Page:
But please, it’s no bullet train.
Last time I took the northbound Megabus, the electrical outlets weren’t working. This time the AC is failing on the lower deck of the bus. That’s fine, I’m upstairs, in the last row, with a sweet but tired kid (to my right) who I am sure would rather be elsewhere.
And the roof is leaking from the emergency hatch. If you are sitting two rows ahead of me you are going to arrive in Minneapolis wet. An enterprising young man attaches his heavy pack to the handles to keep the roof in place. I watch the pack dangle and I worry about the kid next to me -- he is in the line of fire should it fall.
The bus makes a refreshment detour to a truckstop. A half hour wait in deep nothingness. People buy Wendy’s fries and soda because what else can you do. You might as well eat fries and drink soda. With a five hour ride ahead, I suppose a break is welcome relief for the driver. Still, he seems young and peppy. I’m hoping he’s buzzing to go. Certainly we, the passengers, are buzzing to go.
Especially since the bus is already late. Last time I rode the Megabus to the Twin Cities, it was very late. Today, it came in to Madison (from Chicago) just half an hour late and then proceeded to be late some more as the Great Search for a disembarking person’s suitcase took place. All black suitcases removed. She finds hers. All black suitcases put back in the cargo hold. We all wait for the suitcase mess to resolve itself. It does. Eventually.
I don’t mean to compare, but Van Galdar buses, which I use frequently to get to Chicago, are exceptionally punctual.
I glance across to the resting young body of the kid. His dad is fiddling with music (regrettably, he seems not to have earphones); a third person further down in the back row seat hands over a leftover piece of chicken sandwich to the kid, who wakes up, eats it, goes back to sleep. As does his dad. In a surreal moment, I see them against pastures of deep gold and skies of true blue.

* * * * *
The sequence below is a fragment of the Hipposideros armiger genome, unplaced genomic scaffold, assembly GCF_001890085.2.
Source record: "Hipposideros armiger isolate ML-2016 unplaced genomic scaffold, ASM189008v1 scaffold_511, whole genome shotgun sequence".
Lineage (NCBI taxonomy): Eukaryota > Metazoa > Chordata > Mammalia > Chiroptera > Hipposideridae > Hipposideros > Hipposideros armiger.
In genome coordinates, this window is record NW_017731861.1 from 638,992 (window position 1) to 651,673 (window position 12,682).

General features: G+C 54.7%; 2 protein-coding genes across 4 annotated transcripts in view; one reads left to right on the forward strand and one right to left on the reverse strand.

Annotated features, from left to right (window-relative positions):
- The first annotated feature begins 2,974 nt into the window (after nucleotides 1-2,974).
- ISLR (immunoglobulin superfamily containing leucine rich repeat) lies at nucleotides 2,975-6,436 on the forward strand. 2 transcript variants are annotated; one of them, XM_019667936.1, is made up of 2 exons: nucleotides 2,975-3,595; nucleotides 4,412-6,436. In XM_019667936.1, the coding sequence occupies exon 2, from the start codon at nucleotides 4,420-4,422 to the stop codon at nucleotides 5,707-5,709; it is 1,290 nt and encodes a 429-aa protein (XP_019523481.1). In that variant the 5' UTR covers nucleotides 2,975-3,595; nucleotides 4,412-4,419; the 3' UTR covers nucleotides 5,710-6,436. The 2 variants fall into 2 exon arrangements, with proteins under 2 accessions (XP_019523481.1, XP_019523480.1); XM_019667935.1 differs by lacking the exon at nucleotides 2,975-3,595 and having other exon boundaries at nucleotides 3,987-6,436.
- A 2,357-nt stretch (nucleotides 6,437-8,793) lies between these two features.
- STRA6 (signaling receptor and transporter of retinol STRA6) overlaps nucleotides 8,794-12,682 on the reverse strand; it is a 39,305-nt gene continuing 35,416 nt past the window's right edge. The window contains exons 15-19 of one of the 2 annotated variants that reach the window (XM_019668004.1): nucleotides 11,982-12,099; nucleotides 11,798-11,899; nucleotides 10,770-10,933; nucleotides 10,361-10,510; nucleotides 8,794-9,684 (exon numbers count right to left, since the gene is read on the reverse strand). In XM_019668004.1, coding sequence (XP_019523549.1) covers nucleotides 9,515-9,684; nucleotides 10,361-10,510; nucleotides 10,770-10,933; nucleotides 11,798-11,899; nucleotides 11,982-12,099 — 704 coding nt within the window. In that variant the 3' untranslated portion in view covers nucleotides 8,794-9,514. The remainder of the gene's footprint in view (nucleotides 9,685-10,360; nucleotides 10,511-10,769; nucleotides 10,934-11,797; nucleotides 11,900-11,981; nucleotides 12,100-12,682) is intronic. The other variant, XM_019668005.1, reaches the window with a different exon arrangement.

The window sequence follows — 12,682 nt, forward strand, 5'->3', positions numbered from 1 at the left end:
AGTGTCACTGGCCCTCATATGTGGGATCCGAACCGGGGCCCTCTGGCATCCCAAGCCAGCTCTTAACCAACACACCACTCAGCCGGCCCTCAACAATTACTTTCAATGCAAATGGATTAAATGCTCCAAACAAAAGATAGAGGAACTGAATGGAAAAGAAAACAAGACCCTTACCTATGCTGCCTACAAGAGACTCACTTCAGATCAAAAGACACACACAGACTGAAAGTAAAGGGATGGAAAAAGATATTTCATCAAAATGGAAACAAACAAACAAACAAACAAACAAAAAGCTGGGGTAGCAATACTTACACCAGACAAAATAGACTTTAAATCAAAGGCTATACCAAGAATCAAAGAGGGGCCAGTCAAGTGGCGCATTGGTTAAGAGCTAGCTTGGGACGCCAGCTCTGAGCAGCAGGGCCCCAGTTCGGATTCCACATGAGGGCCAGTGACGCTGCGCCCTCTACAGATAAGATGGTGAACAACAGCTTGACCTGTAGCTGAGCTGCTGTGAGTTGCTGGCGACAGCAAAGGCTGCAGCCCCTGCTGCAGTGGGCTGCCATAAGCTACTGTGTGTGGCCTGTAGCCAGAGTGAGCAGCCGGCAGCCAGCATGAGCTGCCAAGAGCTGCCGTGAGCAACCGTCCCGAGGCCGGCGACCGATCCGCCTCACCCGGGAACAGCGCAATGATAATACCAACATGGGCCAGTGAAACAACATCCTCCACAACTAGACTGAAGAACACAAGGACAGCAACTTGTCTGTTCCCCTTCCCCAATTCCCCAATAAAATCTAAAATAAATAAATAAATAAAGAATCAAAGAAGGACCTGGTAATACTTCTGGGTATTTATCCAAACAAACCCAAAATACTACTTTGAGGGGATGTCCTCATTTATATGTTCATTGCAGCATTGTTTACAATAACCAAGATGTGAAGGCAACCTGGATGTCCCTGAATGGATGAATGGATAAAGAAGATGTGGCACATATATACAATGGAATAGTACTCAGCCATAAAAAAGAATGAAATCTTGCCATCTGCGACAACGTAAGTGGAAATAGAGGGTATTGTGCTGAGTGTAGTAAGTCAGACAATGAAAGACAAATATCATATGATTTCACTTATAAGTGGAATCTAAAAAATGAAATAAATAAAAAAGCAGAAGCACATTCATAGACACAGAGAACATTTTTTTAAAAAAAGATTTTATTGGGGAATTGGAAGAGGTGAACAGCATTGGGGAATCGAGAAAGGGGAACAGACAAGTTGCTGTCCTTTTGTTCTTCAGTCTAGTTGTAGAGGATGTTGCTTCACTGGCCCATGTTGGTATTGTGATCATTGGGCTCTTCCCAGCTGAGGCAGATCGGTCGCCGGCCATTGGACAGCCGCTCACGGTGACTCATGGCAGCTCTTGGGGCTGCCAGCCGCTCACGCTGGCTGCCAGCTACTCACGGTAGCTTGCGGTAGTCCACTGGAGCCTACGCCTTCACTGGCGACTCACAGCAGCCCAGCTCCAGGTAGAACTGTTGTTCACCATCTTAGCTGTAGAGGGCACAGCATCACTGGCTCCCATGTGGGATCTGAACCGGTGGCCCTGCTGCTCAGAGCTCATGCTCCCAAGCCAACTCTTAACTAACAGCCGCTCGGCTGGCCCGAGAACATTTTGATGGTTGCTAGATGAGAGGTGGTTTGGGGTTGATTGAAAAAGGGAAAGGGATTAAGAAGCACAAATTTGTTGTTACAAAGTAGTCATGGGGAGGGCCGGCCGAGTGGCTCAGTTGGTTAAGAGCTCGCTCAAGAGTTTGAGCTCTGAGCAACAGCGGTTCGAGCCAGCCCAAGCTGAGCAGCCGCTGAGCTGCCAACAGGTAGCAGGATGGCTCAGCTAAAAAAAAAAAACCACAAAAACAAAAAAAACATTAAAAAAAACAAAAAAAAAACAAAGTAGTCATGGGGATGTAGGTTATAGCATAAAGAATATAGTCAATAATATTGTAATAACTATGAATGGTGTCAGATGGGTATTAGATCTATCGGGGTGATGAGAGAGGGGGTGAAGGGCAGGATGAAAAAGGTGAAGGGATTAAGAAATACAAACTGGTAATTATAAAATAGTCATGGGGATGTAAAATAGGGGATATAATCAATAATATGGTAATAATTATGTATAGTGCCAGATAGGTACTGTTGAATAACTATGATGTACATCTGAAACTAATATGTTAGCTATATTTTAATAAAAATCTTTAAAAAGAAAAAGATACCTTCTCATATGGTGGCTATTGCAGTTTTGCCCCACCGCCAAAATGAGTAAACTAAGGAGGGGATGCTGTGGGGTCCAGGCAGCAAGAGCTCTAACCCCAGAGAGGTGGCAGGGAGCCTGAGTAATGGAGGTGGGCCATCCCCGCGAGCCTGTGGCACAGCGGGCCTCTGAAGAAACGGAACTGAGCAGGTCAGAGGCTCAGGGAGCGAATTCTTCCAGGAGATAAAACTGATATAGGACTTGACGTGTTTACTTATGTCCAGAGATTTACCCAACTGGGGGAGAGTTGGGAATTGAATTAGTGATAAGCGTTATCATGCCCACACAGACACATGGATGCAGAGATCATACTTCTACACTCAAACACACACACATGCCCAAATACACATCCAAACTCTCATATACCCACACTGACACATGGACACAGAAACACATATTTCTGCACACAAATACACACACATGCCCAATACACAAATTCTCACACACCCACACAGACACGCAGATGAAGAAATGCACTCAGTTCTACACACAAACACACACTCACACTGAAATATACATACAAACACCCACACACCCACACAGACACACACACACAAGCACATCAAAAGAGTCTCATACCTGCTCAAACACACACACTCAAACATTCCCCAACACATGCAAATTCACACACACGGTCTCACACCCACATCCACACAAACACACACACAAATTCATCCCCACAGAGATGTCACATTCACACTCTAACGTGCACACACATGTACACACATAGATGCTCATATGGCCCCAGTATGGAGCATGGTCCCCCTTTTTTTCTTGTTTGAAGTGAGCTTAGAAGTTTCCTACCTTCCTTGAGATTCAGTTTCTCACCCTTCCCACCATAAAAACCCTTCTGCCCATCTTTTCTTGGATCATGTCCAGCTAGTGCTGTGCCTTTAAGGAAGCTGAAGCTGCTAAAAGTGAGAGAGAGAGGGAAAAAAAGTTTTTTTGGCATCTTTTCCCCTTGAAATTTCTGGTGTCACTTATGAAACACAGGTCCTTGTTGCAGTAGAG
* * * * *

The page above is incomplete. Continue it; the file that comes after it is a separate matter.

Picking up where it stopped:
It’s a window screen on a parallel bus.
At the rest stop, another passenger asks me if I know how many hours we have before us.
Two? -- he’s hoping.
Maybe three...Hell, that’s not so bad. It used to take my mom and me fifteen hours to come up from Chicago to Minneapolis!
Fifteen?She insisted on stopping at all the Walmarts along the way. Things got cheaper as we got further away from Chicago.
In the seat in front, a young man is telling his life story to a woman who would rather be reading the biography of Nabokov resting on her lap. He either doesn’t notice or pretends not to. I’m surprised how revealing he is. Finally, two hours outside Minneapolis, he asks her -- by the way, what’s your name?
On my left side, another young man is listening to music, but through earphones. I can hear it anyway. I like it. It seems mildly jazzy. A good balance to the story of a life in front and the pop sounds to my right.
Are we still in Wisconsin? – the kid’s dad asks me..
Oh yes. Still a couple of hours in the back seat.
It’s 9, but it’s only just barely dusk.
My mind is spinning back to 1984. I was pregnant with my second child and I was in the middle of my law school years, but the summer of that year I spent with my then husband and our oldest in Cambridge England, where her dad was doing research. My two sweet kind wonderful law school pals traveled across the ocean to visit. They were single moms then, facing the same challenges of parenting and studying, and they brought their daughters to England and you could make a sit com from the days we had there with our most exquisite and willful girls (plus the one in my belly).
So now here I am in Minneapolis, with a different familial configuration for all of us, even as essentially nothing has changed.
I rush to call my friend – the one who has also traveled here for the wedding. The two of us take a walk in the last rays of the setting sun...
... settling in at an outdoor table for a pizza and a carafe of wine.
Sometimes you feel like life is forever throwing punches at you. Not this week-end. Not for me.